The HISD is partnering with Houston Community College and the University of Texas MD Anderson Cancer Center School of Health Professions.
Dean Dr. Shirley Richmond says the program will almost be able to catch up to the big void of unfilled positions in the medical field.
“It’s an easy sell, in that everyone knows that there are jobs in the health care field. And we’re on the clinical laboratory science side and the radiological science side, and there’s predicted by 2020, there’s a 17% vacancy in the job workforce for the radiation therapy and about a 15% in the clinical laboratory science side. So there will be jobs in healthcare forever.”
Students enrolled in the program will be exposed to career fields in clinical laboratory science, diagnostic imaging, molecular genetic technology, radiation therapy and others.
HISD Superintendent Dr Terry Grier says the program provides a direct pipeline for students into the Texas Medical Center. He says some may ask:
“Why Westside? Interesting thing about technology. Technology doesn’t understand this concept of distance. Technology is right here and it’s right now. And so, our intention full intention is to offer many of these general education courses online. That’s exciting. That’s the wave of the future.”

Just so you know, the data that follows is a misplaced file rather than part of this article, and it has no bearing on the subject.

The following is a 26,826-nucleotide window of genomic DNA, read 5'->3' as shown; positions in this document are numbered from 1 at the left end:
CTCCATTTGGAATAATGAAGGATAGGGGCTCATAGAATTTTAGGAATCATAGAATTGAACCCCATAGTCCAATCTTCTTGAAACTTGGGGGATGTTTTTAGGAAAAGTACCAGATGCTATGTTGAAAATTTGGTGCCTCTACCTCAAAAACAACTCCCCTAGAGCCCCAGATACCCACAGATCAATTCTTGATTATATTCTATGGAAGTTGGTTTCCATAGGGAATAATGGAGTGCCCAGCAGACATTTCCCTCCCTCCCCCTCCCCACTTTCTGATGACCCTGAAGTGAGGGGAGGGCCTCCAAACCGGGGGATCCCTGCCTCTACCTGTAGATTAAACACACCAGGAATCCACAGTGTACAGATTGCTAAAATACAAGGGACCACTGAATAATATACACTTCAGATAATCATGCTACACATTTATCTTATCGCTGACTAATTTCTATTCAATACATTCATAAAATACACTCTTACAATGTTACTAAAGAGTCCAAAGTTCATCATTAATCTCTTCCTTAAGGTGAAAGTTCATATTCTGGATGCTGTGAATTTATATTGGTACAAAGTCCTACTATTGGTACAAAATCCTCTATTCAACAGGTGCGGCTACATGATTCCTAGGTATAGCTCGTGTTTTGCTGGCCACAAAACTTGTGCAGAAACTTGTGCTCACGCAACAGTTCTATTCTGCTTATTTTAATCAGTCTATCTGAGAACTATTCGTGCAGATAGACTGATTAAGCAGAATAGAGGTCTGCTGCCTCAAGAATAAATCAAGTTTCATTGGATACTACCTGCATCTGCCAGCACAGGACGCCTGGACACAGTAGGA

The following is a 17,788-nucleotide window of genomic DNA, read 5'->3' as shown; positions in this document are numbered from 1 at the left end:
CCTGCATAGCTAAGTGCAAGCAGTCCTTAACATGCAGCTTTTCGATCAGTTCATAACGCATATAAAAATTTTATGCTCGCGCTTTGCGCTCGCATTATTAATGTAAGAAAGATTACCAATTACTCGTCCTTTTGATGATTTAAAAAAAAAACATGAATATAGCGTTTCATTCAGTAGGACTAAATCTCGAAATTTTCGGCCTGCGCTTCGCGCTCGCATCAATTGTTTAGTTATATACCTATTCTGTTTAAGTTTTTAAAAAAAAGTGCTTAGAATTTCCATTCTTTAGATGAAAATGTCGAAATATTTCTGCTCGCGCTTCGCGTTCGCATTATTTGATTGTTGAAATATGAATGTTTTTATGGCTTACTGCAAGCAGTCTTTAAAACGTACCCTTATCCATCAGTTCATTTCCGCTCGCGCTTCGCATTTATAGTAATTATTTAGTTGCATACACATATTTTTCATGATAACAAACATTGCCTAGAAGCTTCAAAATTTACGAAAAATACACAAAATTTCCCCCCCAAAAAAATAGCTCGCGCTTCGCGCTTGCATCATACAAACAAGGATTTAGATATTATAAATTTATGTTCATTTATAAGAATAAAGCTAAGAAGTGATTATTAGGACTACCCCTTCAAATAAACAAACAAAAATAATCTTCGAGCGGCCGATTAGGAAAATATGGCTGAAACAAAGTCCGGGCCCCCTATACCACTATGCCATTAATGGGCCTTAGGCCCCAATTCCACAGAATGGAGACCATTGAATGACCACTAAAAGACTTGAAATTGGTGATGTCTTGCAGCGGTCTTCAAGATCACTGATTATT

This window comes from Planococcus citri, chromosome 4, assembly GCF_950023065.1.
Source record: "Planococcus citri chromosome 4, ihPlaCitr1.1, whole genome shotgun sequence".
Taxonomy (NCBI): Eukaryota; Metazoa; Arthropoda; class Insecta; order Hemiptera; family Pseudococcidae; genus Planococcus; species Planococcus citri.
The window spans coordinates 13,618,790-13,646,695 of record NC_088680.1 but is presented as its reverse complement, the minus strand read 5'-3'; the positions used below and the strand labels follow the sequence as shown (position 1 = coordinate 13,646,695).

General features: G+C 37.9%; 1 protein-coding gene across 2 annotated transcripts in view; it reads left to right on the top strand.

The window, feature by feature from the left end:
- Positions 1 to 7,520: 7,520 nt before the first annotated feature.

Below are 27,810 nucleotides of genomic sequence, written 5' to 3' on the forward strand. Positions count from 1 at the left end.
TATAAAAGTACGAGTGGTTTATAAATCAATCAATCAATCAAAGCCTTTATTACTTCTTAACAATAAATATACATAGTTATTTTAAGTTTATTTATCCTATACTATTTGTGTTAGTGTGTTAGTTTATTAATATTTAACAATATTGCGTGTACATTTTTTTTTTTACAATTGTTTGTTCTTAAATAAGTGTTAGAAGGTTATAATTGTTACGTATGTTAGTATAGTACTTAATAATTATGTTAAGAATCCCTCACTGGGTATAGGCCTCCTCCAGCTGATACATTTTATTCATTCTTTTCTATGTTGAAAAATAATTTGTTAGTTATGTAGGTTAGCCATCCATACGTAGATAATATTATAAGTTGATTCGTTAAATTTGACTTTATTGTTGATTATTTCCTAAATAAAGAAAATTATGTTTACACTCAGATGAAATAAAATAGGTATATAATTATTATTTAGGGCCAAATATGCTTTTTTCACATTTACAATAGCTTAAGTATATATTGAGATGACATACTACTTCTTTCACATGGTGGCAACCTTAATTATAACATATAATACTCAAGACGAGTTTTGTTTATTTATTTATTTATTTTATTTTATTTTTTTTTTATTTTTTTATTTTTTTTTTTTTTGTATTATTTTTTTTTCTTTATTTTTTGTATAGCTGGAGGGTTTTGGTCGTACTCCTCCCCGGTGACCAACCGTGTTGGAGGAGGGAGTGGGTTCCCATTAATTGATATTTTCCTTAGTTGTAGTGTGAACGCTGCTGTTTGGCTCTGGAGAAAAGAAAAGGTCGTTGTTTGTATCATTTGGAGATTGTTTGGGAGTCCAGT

Westside Principal Peggi Stewart says the program will allow students time to decide what kind of career in the medical industry to get into.
“A lot of kids, they’re thinking, ‘I want to be a doctor. I want to be a vet.’ But what they don’t know is the hundreds of different types of careers that are available to them without having to become a doctor. And so sometime what happens, somewhere along the way, they think, ‘You know, I don’t think I want to be a doctor after all.’ And so, that’s our responsibility, is to teach them about all the different fields that are out there.”
Hernandez: “What a big door that’s opening.”
Stewart: “Oh major and I could not be more excited as the principal of Westside High School, to be a huge part of that.”
The program, scheduled to start in the Spring of 2014, will allow students to earn college credit while they get their high school diploma. It will also give them hands-on work opportunities.